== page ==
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aromatic plants

In the 1990s few people would have bet on gin’s revival.

However, in the early 2000s, a handful of enlightened gin distillers reinvented gin and returned it to its rightful place as one of the most noble spirits. Experimenting with mixtures of brandy, plants and spices, gin once again became distinguished and unique.

Maison Villevert is one of these few innovators in the gin revolution. By developing G’Vine in 2006, Jean-Sébastien Robicquet wanted to bring a new unique product to the world of spirits. If the choice to use grape brandy was bold, the ingenious use of vine blossoms from Cognac was downright unconventional in every respect. By combining aromatic plants from around the world, and of course the indispensable juniper berry, Jean-Sébastien Robicquet discovered his signature rare blend of aromas. And thus, the luxurious G’Vine Floraison was born, much to the delight of gin lovers everywhere.

Gin de France

G’Vine’s four families
of plants and spices

The secret to G’Vine’s unique flavor is based on a cunning blend of neutral grape spirit, vine blossoms, herbs and spices. The sweet and heady grape spirit is neutral enough to provide the perfect structure for the aromatic plants to thrive. Those that go into the composition of G’Vine are grouped into four distinct families, each distilled separately:

  • juniper berry
  • vine blossom
  • spices
  • strong aromas.

The art and expertise of gin making relies on the master distiller balancing the perfect dosage of each ingredient to make a truly exceptional gin.

The common denominator among all gins is juniper
The history of gin is born from the berries of the juniper plant. Previously used in medicinal brews, these berries were harvested in the 15th century to flavor grape alcohol and grains. It is a small shrub, widespread throughout the northern hemisphere and available in large quantities in the region. It grows particularly well in sandy lands and limestone.

Selecting the right juniper berry is essential, and has a great effect on the gin’s quality and intensity. Maison Villevert uses Macedonian juniper berries, as this variety is characterized by notes of pine, fruit puree, citrus, pepper, and a slightly bitter aftertaste. Harvested by hand, the berries must mature for a year or two before they are ready to use.

Vine blossoms: G’Vine’s specialty

The other secret of our Gin de France lies in its rare signature ingredient, the vine blossom. Maison Villevert uses blossoms grown in France and harvested by hand as soon as they appear each June. They are then placed in a muslin bag to be steeped in brandy.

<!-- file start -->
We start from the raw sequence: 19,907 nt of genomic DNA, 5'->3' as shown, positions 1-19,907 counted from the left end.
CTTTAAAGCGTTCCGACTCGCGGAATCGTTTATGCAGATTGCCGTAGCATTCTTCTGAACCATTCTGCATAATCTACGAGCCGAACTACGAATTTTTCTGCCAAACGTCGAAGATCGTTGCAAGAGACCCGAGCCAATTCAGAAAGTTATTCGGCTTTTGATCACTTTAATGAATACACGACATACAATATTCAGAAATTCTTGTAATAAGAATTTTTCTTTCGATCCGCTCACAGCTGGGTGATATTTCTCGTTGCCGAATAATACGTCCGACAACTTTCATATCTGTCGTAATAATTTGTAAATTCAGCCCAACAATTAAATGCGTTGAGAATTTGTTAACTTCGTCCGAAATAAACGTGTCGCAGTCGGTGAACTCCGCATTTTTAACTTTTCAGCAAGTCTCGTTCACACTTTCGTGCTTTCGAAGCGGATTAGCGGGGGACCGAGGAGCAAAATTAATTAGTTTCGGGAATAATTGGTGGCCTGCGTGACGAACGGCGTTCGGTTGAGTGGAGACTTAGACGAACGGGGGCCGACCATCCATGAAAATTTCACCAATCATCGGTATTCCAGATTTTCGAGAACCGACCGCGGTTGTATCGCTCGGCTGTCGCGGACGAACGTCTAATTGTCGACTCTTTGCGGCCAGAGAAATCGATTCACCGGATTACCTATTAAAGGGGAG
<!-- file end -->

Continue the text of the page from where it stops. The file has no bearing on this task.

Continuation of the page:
The vine flower brings together the entire blend, framing the ingredients with balance and a lovely roundness. The breadth of its surprising floral aromas are revealed in G’Vine, bringing with it a freshness to your glass, whether straight or mixed in a cocktail.

G’Vine’s spices

Blending beautifully with its floral aromas are G’Vine’s dazzling spice flavors. Among them we find the freshness of lime and the bitter woody notes of Chinese licorice.

Green cardamom from Guatemala is rarely used in Europe but offers aromas of bergamot, sap, and pine. The seeds are crushed before distillation, bringing out the depth of their flavor. The final ingredient in the family of spices is ginger from Nigeria.

Gin de France
Gin de France

Potent plant

The signature flavor of G’Vine comes from a mixture of plants and spices carefully selected by master distiller Jean-Sébastien Robicquet. The first of these is coriander, produced in Bulgaria. The dried coriander fruit flavors our Gin de France with sweet notes of citrus, sage, and just a hint of lemon.

Indonesian cassis introduces spicy notes of licorice, not too unlike a common cinnamon. Our Ceylon cinnamon comes from Sri Lanka and adds a mild sweetness to G’Vine. Cubeba berries from India add a fresh peppery touch. Nutmeg from Indonesia has a bold aroma adding notes of sweetness and hints of walnut.

Plant distillation

Each of these plants and spices is selected for their quality and characteristics, and inspire master distillers to extract their most pure and exquisite flavors. Each of the four families must macerate separately in grape brandy for two to five days, before being distilled.

The vine blossom infusion goes into Flo, a Florentine alembic usually used for perfume. The other extracts are distilled separately before being added to the vine flower distillate and going through a final distillation in an alembic called Lily Fleur. The distillers must harness their expertise to combine the signature balance of G’Vine Floraison, proportions of each family varying slightly between vintages.